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Buy Issue 67 of the Rockwatch Magazine – published July 2014
See some of the exciting places Rockwatchers visited during the summer field trip season and share in the popularity of Rockwatch Family Fun days in museums and at Festivals of Geology around the country.
THE ISLAND THAT BLEW APART
Some 3,500 years ago, the now beautiful and peaceful island of Santorini in the Aegean Sea was a very different place as Alan Holiday tells us. Then, it was a huge and very active volcano which, over a period of a few days, blew the island apart with an extremely violent and dangerous Plinian-type eruption.
PEBBLES ARE TIME TRAVELLERS
Pebbles can hold a wealth of geological history as evidenced by those found on the beach at Budleigh Salterton in Devon. Jonathan Radley and Rob Coram share some secrets with us of the remarkable geological events these pebbles have experienced over millions of years.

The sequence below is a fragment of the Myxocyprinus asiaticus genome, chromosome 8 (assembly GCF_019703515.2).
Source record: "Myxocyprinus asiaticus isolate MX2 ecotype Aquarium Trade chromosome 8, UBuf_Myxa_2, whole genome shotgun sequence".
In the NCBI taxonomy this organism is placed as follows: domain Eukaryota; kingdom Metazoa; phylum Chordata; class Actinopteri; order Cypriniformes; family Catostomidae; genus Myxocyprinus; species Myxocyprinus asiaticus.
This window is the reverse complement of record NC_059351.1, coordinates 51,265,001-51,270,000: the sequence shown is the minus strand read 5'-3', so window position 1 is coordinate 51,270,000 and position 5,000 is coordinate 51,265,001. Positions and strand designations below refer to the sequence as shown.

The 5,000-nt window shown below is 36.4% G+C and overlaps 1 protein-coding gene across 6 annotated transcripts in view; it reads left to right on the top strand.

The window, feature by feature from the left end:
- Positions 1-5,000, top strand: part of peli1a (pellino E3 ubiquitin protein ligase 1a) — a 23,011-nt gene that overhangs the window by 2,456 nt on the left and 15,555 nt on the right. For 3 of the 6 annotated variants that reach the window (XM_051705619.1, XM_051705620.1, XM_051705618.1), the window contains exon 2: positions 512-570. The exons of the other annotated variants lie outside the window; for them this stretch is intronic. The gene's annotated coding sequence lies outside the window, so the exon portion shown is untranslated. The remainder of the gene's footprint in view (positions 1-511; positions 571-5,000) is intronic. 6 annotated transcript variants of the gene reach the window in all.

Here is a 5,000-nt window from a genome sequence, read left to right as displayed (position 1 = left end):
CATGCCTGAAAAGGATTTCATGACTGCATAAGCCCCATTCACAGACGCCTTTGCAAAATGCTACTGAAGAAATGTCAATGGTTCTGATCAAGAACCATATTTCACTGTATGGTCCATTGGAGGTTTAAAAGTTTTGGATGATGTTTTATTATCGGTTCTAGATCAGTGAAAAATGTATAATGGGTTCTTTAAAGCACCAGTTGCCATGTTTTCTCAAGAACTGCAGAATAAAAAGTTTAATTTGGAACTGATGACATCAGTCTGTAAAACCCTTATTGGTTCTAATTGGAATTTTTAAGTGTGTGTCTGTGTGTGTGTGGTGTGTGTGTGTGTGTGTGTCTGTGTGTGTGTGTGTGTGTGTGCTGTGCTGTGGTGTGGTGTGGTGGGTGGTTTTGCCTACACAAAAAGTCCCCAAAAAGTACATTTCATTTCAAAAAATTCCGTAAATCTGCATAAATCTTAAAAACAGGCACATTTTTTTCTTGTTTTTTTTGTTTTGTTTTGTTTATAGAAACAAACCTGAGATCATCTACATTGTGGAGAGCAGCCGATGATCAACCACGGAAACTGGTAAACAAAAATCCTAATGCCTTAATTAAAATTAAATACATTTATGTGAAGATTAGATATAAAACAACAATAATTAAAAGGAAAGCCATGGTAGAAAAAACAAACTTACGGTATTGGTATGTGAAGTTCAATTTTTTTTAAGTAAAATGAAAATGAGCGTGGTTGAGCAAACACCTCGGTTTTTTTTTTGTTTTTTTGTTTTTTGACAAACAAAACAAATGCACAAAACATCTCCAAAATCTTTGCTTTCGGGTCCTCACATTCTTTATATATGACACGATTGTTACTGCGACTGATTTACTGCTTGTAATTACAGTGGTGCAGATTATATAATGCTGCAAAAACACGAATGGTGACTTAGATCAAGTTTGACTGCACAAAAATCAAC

GEOLOGY AND WORLD WAR 1
Although it is recognized more often these days, the damaging impact of geology on the progress of the First World War in Flanders, where the land is heavy clay like that under London, was not appreciated at the time. Peter Doyle tells us what a dreadful effect this had on the health and welfare of the soldiers in that awful war.
HOW SUPERQUAKE CHANGED THE COURSE OF HISTORY
Former Rockwatcher, Edwin Rose, now a post-graduate student at Cambridge, is intrigued by the way geology can affect human behaviour. Using the example of a huge earthquake and subsequent tsunami which devastated Lisbon in 1755, he explains how this did indeed change the course of European history.
NAMES YOU DON’T NEED TO SAY TWICE
Susanna van Rose shares some fascinating facts on the origin and meaning of English place names. Armed with this information, you’ll be able to astonish others with your knowledge! And, it might even save you from making some silly and pointless repetitions.
SCOTLAND’S GLACIER FROM ‘LITTLE ICE AGE’
Researchers are beginning to re-evaluate the evidence from the ‘Little Ice Age’ which hit Europe during the 17th and 18th centuries. Martin and Ness Kirkbride share current evidence for possible small glaciers which might have formed in the Cairngorms in Scotland during that very cold period.
AN ARMCHAIR VISIT TO THE JURASSIC COAST
Susanna van Rose reviews the new website of the UNESCO World Heritage Jurassic Coast of Dorset and East Devon, http://jurassiccoast.org She finds it useful for those who are unable to visit the area personally, helpful for those planning a visit and fun to explore anyway.